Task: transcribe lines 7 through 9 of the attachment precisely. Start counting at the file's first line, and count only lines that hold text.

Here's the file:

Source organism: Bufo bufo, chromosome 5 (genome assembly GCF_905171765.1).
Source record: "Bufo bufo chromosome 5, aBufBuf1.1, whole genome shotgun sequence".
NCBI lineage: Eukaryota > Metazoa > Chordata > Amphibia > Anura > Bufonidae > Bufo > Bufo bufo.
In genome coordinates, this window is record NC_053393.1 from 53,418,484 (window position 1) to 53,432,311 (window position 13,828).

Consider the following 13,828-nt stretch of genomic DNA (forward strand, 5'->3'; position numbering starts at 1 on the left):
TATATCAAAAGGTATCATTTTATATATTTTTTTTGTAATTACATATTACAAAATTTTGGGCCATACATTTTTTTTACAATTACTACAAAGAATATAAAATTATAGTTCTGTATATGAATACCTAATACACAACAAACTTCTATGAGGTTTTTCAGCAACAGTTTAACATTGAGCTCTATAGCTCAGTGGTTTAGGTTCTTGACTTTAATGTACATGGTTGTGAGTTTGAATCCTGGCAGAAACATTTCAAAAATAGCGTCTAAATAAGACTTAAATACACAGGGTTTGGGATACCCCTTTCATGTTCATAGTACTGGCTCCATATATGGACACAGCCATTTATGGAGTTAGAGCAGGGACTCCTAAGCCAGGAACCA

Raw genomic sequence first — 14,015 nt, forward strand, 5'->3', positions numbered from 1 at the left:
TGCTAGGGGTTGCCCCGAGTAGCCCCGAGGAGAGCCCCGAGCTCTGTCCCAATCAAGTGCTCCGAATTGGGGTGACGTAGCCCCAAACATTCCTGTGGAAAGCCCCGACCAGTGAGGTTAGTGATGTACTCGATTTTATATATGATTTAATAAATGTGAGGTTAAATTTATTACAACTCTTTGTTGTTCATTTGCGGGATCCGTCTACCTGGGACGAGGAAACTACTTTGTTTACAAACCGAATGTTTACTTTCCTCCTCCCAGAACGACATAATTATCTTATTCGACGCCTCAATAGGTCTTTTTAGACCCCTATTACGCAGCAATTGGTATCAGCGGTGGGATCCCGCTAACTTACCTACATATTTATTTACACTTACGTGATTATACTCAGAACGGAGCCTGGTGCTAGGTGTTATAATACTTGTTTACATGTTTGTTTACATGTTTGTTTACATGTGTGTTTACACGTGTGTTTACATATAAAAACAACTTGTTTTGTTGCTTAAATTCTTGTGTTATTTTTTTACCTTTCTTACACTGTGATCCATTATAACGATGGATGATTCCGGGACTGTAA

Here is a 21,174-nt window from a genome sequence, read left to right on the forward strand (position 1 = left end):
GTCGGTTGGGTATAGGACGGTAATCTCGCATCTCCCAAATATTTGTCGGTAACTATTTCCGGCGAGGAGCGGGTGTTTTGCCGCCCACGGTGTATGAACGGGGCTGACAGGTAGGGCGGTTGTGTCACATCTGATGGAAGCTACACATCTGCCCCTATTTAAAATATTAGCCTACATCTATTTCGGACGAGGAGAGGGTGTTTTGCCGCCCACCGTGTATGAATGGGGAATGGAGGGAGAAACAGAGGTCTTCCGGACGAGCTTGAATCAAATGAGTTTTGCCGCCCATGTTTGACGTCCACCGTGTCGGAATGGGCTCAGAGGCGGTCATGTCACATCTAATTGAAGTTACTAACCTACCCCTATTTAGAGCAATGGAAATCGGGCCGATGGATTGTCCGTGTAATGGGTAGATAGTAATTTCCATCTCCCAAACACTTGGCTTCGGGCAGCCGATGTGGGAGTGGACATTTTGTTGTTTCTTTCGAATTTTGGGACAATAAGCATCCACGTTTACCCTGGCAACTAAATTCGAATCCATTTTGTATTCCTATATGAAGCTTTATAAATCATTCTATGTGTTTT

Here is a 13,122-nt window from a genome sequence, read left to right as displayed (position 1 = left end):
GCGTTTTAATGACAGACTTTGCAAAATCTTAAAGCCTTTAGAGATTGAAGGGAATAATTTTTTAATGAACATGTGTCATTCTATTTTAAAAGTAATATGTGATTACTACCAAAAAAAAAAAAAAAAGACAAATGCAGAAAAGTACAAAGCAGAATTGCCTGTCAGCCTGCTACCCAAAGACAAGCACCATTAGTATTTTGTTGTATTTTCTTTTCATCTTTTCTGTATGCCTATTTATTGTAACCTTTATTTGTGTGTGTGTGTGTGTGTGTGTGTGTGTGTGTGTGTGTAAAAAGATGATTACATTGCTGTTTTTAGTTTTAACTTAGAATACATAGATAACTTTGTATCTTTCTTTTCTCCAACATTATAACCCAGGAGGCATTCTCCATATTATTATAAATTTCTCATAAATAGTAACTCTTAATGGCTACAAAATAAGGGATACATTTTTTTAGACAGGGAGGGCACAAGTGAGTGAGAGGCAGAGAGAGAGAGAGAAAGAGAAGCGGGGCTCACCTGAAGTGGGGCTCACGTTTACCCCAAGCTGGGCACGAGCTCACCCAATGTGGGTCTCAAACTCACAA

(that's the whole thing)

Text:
Raw genomic sequence first — 14,015 nt, forward strand, 5'->3', positions numbered from 1 at the left:
TGCTAGGGGTTGCCCCGAGTAGCCCCGAGGAGAGCCCCGAGCTCTGTCCCAATCAAGTGCTCCGAATTGGGGTGACGTAGCCCCAAACATTCCTGTGGAAAGCCCCGACCAGTGAGGTTAGTGATGTACTCGATTTTATATATGATTTAATAAATGTGAGGTTAAATTTATTACAACTCTTTGTTGTTCATTTGCGGGATCCGTCTACCTGGGACGAGGAAACTACTTTGTTTACAAACCGAATGTTTACTTTCCTCCTCCCAGAACGACATAATTATCTTATTCGACGCCTCAATAGGTCTTTTTAGACCCCTATTACGCAGCAATTGGTATCAGCGGTGGGATCCCGCTAACTTACCTACATATTTATTTACACTTACGTGATTATACTCAGAACGGAGCCTGGTGCTAGGTGTTATAATACTTGTTTACATGTTTGTTTACATGTTTGTTTACATGTGTGTTTACACGTGTGTTTACATATAAAAACAACTTGTTTTGTTGCTTAAATTCTTGTGTTATTTTTTTACCTTTCTTACACTGTGATCCATTATAACGATGGATGATTCCGGGACTGTAA

Here is a 21,174-nt window from a genome sequence, read left to right on the forward strand (position 1 = left end):